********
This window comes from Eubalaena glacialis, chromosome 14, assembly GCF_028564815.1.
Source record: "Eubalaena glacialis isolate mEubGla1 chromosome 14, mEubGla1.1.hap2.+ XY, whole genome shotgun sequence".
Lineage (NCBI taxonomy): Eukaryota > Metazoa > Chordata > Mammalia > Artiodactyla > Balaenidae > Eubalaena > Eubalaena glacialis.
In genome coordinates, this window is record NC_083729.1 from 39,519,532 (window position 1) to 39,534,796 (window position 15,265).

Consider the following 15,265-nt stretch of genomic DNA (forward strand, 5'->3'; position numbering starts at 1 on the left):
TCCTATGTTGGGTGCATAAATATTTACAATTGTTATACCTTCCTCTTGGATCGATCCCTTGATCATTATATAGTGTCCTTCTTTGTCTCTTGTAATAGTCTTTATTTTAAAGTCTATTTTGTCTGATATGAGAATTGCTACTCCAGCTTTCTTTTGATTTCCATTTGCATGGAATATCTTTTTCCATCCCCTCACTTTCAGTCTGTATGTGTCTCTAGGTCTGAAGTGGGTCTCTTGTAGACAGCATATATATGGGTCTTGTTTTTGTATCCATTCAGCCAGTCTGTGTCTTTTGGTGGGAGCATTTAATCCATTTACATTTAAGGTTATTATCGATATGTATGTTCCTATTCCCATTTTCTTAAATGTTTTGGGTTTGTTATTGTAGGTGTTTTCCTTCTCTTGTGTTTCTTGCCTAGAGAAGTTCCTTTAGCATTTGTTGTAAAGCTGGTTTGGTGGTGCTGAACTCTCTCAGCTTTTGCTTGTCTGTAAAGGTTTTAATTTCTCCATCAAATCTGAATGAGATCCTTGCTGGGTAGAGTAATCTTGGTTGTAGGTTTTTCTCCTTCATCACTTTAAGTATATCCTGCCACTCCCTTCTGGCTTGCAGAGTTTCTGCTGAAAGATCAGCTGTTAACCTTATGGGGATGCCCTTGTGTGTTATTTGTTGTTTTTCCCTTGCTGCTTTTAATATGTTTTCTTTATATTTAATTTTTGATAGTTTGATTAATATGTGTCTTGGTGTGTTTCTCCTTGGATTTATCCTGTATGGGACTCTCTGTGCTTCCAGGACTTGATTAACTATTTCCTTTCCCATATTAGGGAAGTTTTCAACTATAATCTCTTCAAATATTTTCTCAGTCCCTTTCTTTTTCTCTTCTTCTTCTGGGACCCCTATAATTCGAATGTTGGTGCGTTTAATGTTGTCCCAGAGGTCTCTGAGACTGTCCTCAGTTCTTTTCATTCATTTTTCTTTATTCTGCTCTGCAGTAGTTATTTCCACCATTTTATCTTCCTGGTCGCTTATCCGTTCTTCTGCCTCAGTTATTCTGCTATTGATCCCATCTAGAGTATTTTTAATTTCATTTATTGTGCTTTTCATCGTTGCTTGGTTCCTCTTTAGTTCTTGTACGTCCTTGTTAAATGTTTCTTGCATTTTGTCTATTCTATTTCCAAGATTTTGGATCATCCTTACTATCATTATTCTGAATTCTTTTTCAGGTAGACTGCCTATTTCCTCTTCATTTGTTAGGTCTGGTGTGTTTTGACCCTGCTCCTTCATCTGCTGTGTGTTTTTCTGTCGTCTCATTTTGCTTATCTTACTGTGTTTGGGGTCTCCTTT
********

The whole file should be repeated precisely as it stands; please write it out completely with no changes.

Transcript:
This window comes from Eubalaena glacialis, chromosome 14, assembly GCF_028564815.1.
Source record: "Eubalaena glacialis isolate mEubGla1 chromosome 14, mEubGla1.1.hap2.+ XY, whole genome shotgun sequence".
Lineage (NCBI taxonomy): Eukaryota > Metazoa > Chordata > Mammalia > Artiodactyla > Balaenidae > Eubalaena > Eubalaena glacialis.
In genome coordinates, this window is record NC_083729.1 from 39,519,532 (window position 1) to 39,534,796 (window position 15,265).

Consider the following 15,265-nt stretch of genomic DNA (forward strand, 5'->3'; position numbering starts at 1 on the left):
TCCTATGTTGGGTGCATAAATATTTACAATTGTTATACCTTCCTCTTGGATCGATCCCTTGATCATTATATAGTGTCCTTCTTTGTCTCTTGTAATAGTCTTTATTTTAAAGTCTATTTTGTCTGATATGAGAATTGCTACTCCAGCTTTCTTTTGATTTCCATTTGCATGGAATATCTTTTTCCATCCCCTCACTTTCAGTCTGTATGTGTCTCTAGGTCTGAAGTGGGTCTCTTGTAGACAGCATATATATGGGTCTTGTTTTTGTATCCATTCAGCCAGTCTGTGTCTTTTGGTGGGAGCATTTAATCCATTTACATTTAAGGTTATTATCGATATGTATGTTCCTATTCCCATTTTCTTAAATGTTTTGGGTTTGTTATTGTAGGTGTTTTCCTTCTCTTGTGTTTCTTGCCTAGAGAAGTTCCTTTAGCATTTGTTGTAAAGCTGGTTTGGTGGTGCTGAACTCTCTCAGCTTTTGCTTGTCTGTAAAGGTTTTAATTTCTCCATCAAATCTGAATGAGATCCTTGCTGGGTAGAGTAATCTTGGTTGTAGGTTTTTCTCCTTCATCACTTTAAGTATATCCTGCCACTCCCTTCTGGCTTGCAGAGTTTCTGCTGAAAGATCAGCTGTTAACCTTATGGGGATGCCCTTGTGTGTTATTTGTTGTTTTTCCCTTGCTGCTTTTAATATGTTTTCTTTATATTTAATTTTTGATAGTTTGATTAATATGTGTCTTGGTGTGTTTCTCCTTGGATTTATCCTGTATGGGACTCTCTGTGCTTCCAGGACTTGATTAACTATTTCCTTTCCCATATTAGGGAAGTTTTCAACTATAATCTCTTCAAATATTTTCTCAGTCCCTTTCTTTTTCTCTTCTTCTTCTGGGACCCCTATAATTCGAATGTTGGTGCGTTTAATGTTGTCCCAGAGGTCTCTGAGACTGTCCTCAGTTCTTTTCATTCATTTTTCTTTATTCTGCTCTGCAGTAGTTATTTCCACCATTTTATCTTCCTGGTCGCTTATCCGTTCTTCTGCCTCAGTTATTCTGCTATTGATCCCATCTAGAGTATTTTTAATTTCATTTATTGTGCTTTTCATCGTTGCTTGGTTCCTCTTTAGTTCTTGTACGTCCTTGTTAAATGTTTCTTGCATTTTGTCTATTCTATTTCCAAGATTTTGGATCATCCTTACTATCATTATTCTGAATTCTTTTTCAGGTAGACTGCCTATTTCCTCTTCATTTGTTAGGTCTGGTGTGTTTTGACCCTGCTCCTTCATCTGCTGTGTGTTTTTCTGTCGTCTCATTTTGCTTATCTTACTGTGTTTGGGGTCTCCTTT